By Robert Pinsky
Sunday, June 4, 2006
Alberto Ríos's new book, The Theater of Night , tells the life story of a couple, Clemente and Ventura, through a series of lyric poems. Ríos creates the feeling of enchanted or intimate lore within a family: The material is precisely "familiar" in that sense. But Ríos also evokes the mysterious and unexpected forces that dwell inside the familiar. Sigmund Freud's ideas relate the familiar to the uncanny: to half-remembered or forgotten origins, fears and desires that come back in fantastic guises. In keeping with that notion, these characters have interior lives where fantasy and experience intertwine. In his poem "The Dreams That Cried," Ríos shows how elements as familiar as the human face, a baby's cry, animals and gardening can convey the charge of the uncanny:The Dreams That Cried
Things become other things, she said.
It's what's inside them, I guess.
When I was little I always heard about the onza in the mountains --
It was supposed to be a combination of a mountain lion and a jaguar,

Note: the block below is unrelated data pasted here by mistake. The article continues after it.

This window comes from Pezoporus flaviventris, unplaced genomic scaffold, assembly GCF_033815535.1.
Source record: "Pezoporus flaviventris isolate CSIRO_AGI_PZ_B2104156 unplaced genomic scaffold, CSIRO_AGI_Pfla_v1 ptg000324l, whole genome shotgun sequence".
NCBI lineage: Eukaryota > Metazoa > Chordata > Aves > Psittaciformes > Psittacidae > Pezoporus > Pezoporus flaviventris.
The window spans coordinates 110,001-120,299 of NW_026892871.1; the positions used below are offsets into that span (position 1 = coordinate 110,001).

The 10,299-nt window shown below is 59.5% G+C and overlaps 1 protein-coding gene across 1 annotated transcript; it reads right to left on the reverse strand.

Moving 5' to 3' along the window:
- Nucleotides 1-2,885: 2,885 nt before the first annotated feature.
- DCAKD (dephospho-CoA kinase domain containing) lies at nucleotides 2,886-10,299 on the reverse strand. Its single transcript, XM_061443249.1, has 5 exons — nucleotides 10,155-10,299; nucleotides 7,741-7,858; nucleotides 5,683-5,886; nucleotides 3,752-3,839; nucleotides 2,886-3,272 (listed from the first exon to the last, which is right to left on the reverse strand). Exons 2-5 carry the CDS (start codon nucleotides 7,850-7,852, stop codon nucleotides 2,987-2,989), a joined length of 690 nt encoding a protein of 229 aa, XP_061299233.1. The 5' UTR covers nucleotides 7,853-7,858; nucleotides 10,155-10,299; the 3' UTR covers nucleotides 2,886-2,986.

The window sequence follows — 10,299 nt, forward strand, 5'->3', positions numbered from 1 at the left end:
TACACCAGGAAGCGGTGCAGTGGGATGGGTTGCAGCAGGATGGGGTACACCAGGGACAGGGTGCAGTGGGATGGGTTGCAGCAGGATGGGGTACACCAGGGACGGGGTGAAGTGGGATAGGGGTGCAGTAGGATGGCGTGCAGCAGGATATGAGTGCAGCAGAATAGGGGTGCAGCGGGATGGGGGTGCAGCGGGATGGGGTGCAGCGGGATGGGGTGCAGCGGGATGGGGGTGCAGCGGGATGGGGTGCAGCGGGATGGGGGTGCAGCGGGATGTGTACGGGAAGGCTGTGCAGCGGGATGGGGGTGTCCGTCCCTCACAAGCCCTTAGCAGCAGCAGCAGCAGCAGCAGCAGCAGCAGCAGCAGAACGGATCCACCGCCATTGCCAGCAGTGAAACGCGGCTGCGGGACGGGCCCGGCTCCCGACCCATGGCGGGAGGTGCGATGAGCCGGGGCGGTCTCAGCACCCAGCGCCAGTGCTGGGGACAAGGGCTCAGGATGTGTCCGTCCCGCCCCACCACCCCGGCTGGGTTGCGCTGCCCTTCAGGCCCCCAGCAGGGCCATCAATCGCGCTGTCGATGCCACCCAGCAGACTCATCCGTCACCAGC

Something like that, something scary.
Now there's the chupacabra , which is everywhere,
Sucking the blood out of goats, and maybe people.
Those were the big stories.
But there were little ones, too.
I think they were worse.
The stories about the niños de la tierra ,
I remember them most because they were matter-of-fact,
Those little pink spider or beetle animals
People would find when they were digging holes.
Everybody used to say that if you hurt one
It would cry like a baby.
I think people thought this because they looked like babies --
You would never hold one but when you looked at them
They had that face, or what looked like a little face.
Maybe they weren't really animals, after all.
Maybe they were dreams,
Dreams but inside the ground instead of the mind.
Maybe, right there,
We could hear something from our other world.
The point of the poem is in the voice of the teller as Ríos creates her speech: conversational and unself-conscious, as she says about those stories of the earth-babies: "I remember them most because they were matter-of-fact."
The Spanish phrases here don't refer to anything very exotic. For example, the word chupacabra is the same as English "goatsucker," a name for the nighthawk: not that nighthawks suck goats, any more than the flower called "foxglove" provides gloves for the "Little Folk" or fairies. In such names, ordinary language, like poetry itself, speaks the voice of "our other world." The pronoun "our" is particularly apt: These dream-feelings and muted voices are indeed ours. They belong to us and come from us.
(Alberto Ríos's poem "The Dreams That Cried" is from his book "The Theater of Night." Copper Canyon. Copyright © 2006 by Alberto Ríos.)